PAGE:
So let's work together to reduce the number of women seeking abortions by reducing unintended pregnancies, and making adoption more available, and providing care and support for women who do carry their child to term.
The formulation sounded familiar and sure enough, it was uttered January 14 by Alexia Kelley, executive director of Catholics in Alliance for the Common Good in the Atlanta Journal Constitution. She'd said it before, but here she explains the origin of the formulation:
A post-election poll conducted by Public Religion Research, and sponsored by Faith in Public Life, Catholics in Alliance for the Common Good and Sojourners, found that the vast majority of voters — including 81 percent of Catholics and 83 percent of all voters — want elected officials to reduce abortions by working together to prevent unintended pregnancies, expand adoption opportunities and increase economic support for vulnerable women.
The main legislation supported by those truly seeking "common ground" solutions to reduce abortions is not aimed at preventing unintended pregnancies. That strategy and language have been used by the abortion industry to seek more money for their own coffers for years and the strategy does not work. In fact, while abortions have decreased throughout the country, abortions performed by Planned Parenthood, the main recipient of "reducing unintended pregnancy" dollars, have increased.
Increasing funding for Planned Parenthood does not now and never has represented a "common ground" approach to the abortion tragedy. The main truly common ground approach, the Pregnant Women Support Act, does not include money for Planned Parenthood. I explained the provisions of this excellent bill supported by Cardinal Rigali here.
Unfortunately, the president, and ironically those on the Catholic left who have uncritically accepted his "reduce unintended pregnancy" language, may kill the chances of this truly common ground approach. By seeking to join the compassionate and caring aims of the Pregnant Women Support Act with funding for Planned Parenthood they are making any common effort forward unlikely.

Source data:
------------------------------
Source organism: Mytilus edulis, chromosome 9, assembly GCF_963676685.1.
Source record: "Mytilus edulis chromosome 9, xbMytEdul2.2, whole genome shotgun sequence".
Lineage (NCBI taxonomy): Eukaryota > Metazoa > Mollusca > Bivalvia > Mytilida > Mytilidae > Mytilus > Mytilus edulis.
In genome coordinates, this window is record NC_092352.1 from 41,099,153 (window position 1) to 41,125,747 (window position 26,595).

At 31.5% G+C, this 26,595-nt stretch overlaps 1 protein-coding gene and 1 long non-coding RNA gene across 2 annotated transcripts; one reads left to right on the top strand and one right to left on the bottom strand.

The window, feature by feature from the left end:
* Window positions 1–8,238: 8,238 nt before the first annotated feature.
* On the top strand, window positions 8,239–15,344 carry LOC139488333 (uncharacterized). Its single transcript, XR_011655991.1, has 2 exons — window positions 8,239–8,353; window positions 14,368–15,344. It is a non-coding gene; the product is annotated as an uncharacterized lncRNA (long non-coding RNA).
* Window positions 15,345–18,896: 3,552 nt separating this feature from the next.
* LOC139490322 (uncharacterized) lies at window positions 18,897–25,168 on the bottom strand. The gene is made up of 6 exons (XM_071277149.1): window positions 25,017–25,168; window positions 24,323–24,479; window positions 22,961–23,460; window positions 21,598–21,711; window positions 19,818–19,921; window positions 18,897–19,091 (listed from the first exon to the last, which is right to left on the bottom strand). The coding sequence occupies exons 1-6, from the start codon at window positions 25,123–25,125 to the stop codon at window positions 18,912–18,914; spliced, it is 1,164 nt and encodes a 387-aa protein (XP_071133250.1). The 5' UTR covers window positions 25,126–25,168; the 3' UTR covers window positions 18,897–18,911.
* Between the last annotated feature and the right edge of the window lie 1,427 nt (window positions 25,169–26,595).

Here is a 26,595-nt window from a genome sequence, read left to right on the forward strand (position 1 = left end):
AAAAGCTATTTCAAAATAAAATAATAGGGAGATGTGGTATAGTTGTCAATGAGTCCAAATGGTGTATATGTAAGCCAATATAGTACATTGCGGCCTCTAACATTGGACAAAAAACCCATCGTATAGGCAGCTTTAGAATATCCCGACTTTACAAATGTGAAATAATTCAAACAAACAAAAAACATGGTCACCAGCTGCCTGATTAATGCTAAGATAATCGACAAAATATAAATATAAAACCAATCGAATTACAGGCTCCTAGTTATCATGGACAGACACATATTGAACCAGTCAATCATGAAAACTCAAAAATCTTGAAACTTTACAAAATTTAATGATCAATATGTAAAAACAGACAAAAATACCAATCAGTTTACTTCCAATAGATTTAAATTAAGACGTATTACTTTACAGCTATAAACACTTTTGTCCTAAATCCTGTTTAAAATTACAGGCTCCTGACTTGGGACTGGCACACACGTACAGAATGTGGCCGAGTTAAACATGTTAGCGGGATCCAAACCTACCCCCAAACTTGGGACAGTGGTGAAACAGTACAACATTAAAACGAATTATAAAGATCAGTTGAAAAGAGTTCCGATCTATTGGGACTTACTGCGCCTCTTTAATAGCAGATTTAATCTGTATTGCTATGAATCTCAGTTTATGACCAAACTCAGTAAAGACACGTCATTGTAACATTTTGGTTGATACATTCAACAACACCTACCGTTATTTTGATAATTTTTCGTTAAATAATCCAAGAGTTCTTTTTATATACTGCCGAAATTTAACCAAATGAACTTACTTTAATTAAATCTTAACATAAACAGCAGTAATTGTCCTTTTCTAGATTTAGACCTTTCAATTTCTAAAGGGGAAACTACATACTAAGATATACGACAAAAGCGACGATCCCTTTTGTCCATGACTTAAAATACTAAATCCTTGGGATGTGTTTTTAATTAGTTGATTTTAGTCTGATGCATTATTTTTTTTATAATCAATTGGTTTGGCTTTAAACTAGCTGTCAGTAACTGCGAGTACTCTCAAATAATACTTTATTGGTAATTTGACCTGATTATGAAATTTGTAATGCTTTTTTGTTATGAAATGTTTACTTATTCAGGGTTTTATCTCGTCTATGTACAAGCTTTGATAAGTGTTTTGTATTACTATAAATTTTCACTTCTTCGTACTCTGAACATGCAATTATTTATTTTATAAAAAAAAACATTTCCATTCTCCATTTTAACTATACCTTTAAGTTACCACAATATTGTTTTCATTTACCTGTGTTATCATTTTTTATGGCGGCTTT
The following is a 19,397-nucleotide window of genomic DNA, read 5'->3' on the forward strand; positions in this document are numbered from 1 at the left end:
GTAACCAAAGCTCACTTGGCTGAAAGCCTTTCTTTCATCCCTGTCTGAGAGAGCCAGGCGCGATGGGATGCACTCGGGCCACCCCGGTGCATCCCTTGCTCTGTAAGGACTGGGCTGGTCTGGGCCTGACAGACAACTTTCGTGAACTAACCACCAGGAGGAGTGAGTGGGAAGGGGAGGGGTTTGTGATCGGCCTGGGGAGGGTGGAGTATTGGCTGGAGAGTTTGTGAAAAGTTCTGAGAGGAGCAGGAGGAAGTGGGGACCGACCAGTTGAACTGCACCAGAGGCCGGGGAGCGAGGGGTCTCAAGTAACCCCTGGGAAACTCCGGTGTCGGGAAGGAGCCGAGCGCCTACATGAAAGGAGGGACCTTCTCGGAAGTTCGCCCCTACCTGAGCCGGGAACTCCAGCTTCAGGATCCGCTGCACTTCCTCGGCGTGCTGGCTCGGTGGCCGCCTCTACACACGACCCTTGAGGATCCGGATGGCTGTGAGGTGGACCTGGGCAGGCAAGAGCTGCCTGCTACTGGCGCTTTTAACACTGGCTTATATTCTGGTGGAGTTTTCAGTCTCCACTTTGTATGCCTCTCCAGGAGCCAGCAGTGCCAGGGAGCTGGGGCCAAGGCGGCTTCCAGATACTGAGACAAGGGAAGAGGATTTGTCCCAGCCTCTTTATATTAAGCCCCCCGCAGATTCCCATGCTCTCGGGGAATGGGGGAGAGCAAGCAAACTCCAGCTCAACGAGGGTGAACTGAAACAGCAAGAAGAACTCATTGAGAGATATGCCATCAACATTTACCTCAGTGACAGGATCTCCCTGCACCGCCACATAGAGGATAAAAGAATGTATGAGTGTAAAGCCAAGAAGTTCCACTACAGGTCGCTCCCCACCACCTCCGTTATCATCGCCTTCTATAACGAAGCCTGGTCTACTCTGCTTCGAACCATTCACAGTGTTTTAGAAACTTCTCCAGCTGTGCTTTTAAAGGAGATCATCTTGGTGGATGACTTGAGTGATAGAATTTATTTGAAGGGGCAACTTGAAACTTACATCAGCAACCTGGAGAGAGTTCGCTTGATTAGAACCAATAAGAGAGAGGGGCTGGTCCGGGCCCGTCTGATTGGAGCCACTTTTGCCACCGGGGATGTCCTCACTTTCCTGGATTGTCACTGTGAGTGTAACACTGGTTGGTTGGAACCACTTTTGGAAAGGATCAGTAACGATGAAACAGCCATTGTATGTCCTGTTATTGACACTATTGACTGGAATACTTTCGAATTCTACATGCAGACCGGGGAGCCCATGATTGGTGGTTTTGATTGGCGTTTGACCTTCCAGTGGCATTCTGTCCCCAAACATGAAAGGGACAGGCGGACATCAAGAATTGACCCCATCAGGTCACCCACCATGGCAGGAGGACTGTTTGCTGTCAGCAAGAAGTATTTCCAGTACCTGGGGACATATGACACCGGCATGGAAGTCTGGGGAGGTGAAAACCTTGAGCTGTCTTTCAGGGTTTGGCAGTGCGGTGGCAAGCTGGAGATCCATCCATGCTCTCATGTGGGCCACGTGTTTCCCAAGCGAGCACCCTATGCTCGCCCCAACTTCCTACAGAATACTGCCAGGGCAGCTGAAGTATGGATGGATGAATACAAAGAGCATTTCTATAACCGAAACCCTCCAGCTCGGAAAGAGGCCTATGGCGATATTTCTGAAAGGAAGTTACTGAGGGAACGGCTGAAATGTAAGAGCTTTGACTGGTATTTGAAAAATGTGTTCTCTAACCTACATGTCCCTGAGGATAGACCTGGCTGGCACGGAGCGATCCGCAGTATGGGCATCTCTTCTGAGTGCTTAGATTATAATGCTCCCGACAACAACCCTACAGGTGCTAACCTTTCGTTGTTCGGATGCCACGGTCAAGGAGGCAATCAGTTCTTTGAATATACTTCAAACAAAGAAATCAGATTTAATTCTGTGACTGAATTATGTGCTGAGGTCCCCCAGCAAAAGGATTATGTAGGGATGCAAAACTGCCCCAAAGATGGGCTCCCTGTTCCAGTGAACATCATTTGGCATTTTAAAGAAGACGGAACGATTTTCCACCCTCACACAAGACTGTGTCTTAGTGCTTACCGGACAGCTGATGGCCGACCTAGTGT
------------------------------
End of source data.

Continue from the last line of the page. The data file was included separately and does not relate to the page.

In fact, the effort to link the two approaches has killed the bill in the past. PWSA sponsor Kristen Day of Democrats for Life of America touched on this in a recent Newsday article:
The biggest objection to the legislation is that pregnancy-prevention measures are not included, such as making family-planning services available for the poor and guaranteeing that government-funded sex education programs provide medically accurate information about contraception.
Since there are other bills that address this, such as the Prevention First Act which was introduced by Sen. Harry Reid (D-Nev.), the sponsors left this out.
For a minority of Democrats on the pro-choice side - the more absolutists - the bill goes too far toward common ground - specifically the provision that requires that abortion providers offer a woman the voluntary option of receiving pre-abortion counseling to learn of possible risks associated with the medical procedure. The opposition may even extend to objecting to the bill's providing pregnant women much-needed financial support.
But many are attracted to the legislation and want to expand it. Several national groups would like to merge teen pregnancy prevention, sex education and more funding for contraception programs. Unfortunately, similar efforts failed in the 110th Congress and detracted from the central premise of this bill as a comprehensive effort to address the needs of pregnant women.
Unfortunately Reid's Planned Parenthood approach has massive support in Congress, while the Pregnant Women Support Act has little.
Pro-life members of Congress and those of good will from both parties ought to sign on to PWSA now as the best way to ensure abortion reduction in this political climate and to head off counterproductive and self-dealing efforts by the abortion lobby masquerading as "common ground".